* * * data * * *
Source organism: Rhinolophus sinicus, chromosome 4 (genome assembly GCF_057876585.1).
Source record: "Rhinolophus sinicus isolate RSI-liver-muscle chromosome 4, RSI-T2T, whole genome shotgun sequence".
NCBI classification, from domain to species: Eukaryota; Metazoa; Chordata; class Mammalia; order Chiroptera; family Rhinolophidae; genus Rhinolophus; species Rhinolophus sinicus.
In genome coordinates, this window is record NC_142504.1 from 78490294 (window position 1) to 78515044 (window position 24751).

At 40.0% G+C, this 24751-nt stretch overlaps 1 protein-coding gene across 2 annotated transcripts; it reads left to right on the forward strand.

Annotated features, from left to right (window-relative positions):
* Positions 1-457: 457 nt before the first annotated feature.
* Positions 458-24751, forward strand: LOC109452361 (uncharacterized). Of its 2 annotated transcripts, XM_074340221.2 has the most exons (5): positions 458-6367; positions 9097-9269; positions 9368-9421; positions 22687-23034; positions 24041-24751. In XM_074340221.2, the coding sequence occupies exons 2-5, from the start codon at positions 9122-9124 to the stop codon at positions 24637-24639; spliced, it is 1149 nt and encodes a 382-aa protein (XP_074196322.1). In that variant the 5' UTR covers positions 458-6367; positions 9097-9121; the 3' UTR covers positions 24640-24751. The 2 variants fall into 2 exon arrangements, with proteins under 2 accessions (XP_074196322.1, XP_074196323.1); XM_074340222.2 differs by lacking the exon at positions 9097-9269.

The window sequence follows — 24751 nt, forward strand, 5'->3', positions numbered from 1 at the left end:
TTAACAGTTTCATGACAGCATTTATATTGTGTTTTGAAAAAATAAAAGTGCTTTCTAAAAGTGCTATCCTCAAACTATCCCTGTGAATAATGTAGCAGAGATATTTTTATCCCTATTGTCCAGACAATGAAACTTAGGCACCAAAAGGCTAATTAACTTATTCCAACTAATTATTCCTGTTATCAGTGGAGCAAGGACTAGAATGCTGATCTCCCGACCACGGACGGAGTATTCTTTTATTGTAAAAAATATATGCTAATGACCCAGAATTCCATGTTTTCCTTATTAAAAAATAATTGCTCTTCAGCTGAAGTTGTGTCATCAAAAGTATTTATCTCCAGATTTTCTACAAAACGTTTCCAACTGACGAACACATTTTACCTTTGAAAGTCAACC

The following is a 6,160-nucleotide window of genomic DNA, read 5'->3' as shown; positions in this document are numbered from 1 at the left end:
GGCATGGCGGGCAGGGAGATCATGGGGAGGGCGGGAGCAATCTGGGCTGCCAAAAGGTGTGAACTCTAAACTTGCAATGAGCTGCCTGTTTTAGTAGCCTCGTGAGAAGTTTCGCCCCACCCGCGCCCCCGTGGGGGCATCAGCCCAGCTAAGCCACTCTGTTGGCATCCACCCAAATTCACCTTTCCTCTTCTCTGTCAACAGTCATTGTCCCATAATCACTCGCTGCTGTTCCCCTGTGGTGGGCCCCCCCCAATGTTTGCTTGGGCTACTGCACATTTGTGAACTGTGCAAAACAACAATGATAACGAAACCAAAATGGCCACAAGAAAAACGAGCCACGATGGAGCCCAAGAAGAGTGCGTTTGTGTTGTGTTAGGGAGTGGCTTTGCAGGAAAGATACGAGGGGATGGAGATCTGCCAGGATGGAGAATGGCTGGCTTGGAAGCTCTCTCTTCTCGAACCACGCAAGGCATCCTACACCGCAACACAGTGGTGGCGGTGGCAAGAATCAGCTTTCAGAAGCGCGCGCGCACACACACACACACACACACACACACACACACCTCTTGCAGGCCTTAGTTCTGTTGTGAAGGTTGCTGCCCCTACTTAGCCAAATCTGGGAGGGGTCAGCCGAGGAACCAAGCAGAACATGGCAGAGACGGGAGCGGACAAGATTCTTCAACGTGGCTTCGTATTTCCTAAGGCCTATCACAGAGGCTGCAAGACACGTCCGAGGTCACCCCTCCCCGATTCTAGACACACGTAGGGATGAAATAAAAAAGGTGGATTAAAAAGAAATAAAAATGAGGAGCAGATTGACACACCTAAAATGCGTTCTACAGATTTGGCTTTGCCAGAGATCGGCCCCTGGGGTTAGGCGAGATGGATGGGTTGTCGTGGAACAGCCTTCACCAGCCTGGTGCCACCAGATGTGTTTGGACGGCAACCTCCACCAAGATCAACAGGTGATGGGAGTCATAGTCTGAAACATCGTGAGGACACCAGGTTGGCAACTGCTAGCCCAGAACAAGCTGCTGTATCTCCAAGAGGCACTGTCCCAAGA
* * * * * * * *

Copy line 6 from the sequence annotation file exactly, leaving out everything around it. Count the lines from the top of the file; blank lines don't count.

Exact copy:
Annotated features, from left to right (window-relative positions):